From 1979 to 2020, Boston-based Helping Hands: Monkey Helpers for the Disabled paired monkeys with people with disabilities. The monkeys, often the super-intelligent capuchin species, bonded with their humans and became their helpers.
It’s a Celebration of the Gift of Service Animals
The backdrop to Gigi and Nate is the friction between animal rights groups and advocates for the disabled. The film follows Nate on his journey from a quadriplegic who is suicidal to a man who finds a renewed purpose in life. He’s making stunning strides physically. (His doctor is shocked that he can move his hands.) He’s making progress emotionally, too – smiling and laughing for the first time in months.
Yet this optimistic outlook hits a wall when he takes Gigi to the grocery store and encounters a female customer who wants Gigi booted from the premises. (Gigi, she says, is unsanitary.) That woman just happens to be the head of the (fictional) animal rights group AFAP (Americans For Animal Protection), which subsequently holds a rowdy protest outside Nate’s home. (Signs scream: “service animals are not slaves.”) Soon, AFAP is promoting legislation that would ban capuchin monkeys as service animals.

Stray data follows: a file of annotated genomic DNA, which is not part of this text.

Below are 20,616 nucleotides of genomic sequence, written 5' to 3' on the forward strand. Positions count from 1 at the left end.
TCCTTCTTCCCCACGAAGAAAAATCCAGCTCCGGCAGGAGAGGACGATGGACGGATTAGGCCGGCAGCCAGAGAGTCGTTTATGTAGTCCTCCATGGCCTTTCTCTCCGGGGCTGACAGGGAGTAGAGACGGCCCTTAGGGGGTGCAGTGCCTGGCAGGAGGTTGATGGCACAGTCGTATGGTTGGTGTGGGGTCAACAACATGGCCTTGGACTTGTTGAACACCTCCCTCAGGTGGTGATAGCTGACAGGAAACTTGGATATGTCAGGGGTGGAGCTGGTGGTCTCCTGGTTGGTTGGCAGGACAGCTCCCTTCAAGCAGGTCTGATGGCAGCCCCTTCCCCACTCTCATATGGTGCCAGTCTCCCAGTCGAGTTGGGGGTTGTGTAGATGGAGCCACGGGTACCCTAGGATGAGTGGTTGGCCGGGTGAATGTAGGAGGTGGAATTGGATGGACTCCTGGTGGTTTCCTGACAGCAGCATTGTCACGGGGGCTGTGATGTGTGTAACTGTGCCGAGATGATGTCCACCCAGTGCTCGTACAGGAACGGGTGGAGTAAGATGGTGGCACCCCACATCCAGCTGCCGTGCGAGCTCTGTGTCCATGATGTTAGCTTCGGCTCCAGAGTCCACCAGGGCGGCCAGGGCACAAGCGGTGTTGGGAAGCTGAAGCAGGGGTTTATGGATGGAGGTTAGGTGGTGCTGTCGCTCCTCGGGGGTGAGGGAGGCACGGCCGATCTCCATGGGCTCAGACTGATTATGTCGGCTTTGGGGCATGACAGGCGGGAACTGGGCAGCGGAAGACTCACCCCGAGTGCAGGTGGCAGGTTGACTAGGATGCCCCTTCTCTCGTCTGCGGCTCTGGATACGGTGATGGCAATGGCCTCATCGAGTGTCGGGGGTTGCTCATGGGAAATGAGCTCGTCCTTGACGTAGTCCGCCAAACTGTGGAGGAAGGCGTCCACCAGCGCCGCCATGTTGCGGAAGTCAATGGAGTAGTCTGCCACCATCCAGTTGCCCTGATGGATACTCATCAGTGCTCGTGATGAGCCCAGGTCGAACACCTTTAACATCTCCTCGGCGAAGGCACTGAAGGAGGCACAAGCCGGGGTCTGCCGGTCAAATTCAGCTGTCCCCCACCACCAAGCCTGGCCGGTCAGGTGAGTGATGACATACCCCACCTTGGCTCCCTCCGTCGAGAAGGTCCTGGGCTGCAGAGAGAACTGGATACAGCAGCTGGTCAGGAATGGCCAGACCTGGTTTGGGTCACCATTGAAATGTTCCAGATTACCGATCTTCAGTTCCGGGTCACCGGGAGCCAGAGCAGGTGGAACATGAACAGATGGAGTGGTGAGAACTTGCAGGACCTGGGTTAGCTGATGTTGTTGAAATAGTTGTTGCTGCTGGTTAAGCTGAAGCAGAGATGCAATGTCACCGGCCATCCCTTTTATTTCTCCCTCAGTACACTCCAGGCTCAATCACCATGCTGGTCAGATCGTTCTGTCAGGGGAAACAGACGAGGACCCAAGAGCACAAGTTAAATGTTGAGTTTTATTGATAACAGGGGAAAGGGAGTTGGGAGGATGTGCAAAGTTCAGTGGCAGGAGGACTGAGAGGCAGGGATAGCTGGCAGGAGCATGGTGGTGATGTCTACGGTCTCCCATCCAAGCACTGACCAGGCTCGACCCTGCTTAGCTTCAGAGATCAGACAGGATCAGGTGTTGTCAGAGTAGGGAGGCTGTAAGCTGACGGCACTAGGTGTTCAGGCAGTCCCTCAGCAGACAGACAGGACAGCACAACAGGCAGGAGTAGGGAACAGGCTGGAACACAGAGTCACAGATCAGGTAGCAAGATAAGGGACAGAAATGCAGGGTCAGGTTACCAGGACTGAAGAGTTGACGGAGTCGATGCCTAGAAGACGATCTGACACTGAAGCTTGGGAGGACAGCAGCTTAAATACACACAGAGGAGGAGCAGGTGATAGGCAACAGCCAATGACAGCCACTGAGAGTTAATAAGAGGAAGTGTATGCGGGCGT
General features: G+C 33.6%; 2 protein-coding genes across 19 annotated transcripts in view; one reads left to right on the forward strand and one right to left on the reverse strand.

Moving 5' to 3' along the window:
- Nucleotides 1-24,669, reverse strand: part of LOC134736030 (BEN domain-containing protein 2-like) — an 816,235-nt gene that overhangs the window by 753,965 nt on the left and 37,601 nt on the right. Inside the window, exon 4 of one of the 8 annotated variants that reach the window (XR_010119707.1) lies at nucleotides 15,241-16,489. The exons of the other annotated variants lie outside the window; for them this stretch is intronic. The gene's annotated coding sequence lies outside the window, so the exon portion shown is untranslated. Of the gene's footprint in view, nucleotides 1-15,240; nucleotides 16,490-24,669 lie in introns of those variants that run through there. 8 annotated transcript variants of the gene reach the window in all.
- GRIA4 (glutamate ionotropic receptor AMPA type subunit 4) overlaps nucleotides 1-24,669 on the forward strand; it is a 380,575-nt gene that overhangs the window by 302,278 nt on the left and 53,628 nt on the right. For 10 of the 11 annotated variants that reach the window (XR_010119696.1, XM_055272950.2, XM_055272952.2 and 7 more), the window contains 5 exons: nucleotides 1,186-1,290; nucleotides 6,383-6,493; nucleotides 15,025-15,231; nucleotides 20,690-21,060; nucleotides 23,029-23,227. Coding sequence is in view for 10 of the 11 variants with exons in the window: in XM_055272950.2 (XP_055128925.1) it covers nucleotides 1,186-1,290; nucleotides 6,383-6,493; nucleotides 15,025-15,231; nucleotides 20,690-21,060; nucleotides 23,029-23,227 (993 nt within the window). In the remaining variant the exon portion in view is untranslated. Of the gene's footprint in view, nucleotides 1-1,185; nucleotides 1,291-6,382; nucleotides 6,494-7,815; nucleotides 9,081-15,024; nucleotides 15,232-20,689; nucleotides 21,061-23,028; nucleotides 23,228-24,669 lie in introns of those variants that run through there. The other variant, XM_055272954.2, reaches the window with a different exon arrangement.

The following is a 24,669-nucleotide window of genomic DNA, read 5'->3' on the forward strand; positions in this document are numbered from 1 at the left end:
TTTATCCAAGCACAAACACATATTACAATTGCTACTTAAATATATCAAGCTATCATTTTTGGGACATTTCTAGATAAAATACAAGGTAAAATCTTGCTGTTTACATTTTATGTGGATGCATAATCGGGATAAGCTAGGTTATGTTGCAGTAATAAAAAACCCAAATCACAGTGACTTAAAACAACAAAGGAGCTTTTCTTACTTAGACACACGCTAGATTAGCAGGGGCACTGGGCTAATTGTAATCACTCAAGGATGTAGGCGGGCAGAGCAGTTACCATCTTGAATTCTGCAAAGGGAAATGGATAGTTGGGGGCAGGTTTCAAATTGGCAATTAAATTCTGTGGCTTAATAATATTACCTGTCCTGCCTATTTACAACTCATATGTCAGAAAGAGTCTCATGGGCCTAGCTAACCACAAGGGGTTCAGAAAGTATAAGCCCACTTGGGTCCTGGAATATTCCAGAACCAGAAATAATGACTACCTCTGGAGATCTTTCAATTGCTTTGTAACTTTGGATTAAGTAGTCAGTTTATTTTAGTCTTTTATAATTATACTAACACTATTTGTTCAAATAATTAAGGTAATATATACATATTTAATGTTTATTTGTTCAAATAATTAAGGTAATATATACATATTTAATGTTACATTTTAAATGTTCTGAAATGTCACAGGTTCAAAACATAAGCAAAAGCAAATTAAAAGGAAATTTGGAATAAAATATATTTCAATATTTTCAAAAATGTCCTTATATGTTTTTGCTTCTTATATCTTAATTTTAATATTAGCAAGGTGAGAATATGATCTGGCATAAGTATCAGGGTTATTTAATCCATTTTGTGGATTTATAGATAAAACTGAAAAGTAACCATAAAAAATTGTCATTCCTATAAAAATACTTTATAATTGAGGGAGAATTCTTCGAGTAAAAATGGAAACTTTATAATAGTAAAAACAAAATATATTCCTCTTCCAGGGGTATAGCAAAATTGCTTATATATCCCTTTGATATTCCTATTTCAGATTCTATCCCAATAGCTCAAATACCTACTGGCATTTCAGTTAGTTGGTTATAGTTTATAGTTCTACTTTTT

The film pushes back on this narrative by promoting the benefits of Gigi and other service animals. Such animals assist disabled individuals in daily life. They provide friendship. Often, they also give people a reason to live.
“She gave us the one thing we needed most: hope,” Nate says.
The film is a warmhearted defense of disabled individuals and the service animals that assist them. It’s inspiring to watch.
It’s an Uplifting Tale about Overcoming Tragedy
Gigi and Nate is a tale about the gift of life but also the fragility of life. In the open scenes, we watch as Nate – full of joy and laughter – dives off a cliff into the water below. Minutes later, he’s smiling as he talks to family members at a Fourth of July picnic about his plans for college. Within seconds, though, he’s lying on the bathroom floor, vomiting and unable to stand.
“Please, dear God,” his mom says in a panicked prayer.
Doctors then deliver the tragic news: Nate is suffering from a deadly case of meningitis he caught at the lake. If he survives, he’ll be paralyzed.
Gigi and Nate is also a tale about overcoming tragedy. At the beginning of the film, we watch as family members hold hands and pray – their lives seemingly perfect. At the end of the film, they again hold hands and pray, having walked through a tragedy they never envisioned. Their family is stronger. Nate even enrolls in college. (And, of course, he takes Gigi with him).
I had the opportunity to speak with and interview the director of the film Nick Hamm please watch it here:
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